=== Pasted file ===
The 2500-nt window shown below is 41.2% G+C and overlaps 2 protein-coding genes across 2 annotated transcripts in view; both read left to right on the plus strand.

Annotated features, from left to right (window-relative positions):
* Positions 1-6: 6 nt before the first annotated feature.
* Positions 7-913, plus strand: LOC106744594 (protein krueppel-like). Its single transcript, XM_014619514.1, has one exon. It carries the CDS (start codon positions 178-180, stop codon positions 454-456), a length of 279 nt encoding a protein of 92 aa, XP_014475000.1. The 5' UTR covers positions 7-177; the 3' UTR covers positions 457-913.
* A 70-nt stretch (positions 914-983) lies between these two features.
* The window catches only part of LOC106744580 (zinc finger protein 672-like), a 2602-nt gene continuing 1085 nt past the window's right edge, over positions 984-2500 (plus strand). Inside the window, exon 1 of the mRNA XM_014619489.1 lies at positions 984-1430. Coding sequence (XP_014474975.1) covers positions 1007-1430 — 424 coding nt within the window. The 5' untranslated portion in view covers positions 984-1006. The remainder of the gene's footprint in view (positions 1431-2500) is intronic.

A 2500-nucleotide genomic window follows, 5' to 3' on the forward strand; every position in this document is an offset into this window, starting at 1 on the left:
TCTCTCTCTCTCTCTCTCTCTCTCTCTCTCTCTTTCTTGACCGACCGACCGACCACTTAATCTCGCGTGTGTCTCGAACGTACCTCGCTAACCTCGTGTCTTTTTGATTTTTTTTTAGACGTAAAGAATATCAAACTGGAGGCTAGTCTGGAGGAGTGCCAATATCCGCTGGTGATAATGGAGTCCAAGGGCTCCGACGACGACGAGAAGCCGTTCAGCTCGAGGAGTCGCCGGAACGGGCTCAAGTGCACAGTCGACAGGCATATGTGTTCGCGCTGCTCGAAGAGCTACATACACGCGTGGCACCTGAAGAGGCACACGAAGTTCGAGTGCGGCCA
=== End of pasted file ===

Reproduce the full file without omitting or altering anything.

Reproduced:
The 2500-nt window shown below is 41.2% G+C and overlaps 2 protein-coding genes across 2 annotated transcripts in view; both read left to right on the plus strand.

Annotated features, from left to right (window-relative positions):
* Positions 1-6: 6 nt before the first annotated feature.
* Positions 7-913, plus strand: LOC106744594 (protein krueppel-like). Its single transcript, XM_014619514.1, has one exon. It carries the CDS (start codon positions 178-180, stop codon positions 454-456), a length of 279 nt encoding a protein of 92 aa, XP_014475000.1. The 5' UTR covers positions 7-177; the 3' UTR covers positions 457-913.
* A 70-nt stretch (positions 914-983) lies between these two features.
* The window catches only part of LOC106744580 (zinc finger protein 672-like), a 2602-nt gene continuing 1085 nt past the window's right edge, over positions 984-2500 (plus strand). Inside the window, exon 1 of the mRNA XM_014619489.1 lies at positions 984-1430. Coding sequence (XP_014474975.1) covers positions 1007-1430 — 424 coding nt within the window. The 5' untranslated portion in view covers positions 984-1006. The remainder of the gene's footprint in view (positions 1431-2500) is intronic.

A 2500-nucleotide genomic window follows, 5' to 3' on the forward strand; every position in this document is an offset into this window, starting at 1 on the left:
TCTCTCTCTCTCTCTCTCTCTCTCTCTCTCTCTTTCTTGACCGACCGACCGACCACTTAATCTCGCGTGTGTCTCGAACGTACCTCGCTAACCTCGTGTCTTTTTGATTTTTTTTTAGACGTAAAGAATATCAAACTGGAGGCTAGTCTGGAGGAGTGCCAATATCCGCTGGTGATAATGGAGTCCAAGGGCTCCGACGACGACGAGAAGCCGTTCAGCTCGAGGAGTCGCCGGAACGGGCTCAAGTGCACAGTCGACAGGCATATGTGTTCGCGCTGCTCGAAGAGCTACATACACGCGTGGCACCTGAAGAGGCACACGAAGTTCGAGTGCGGCCA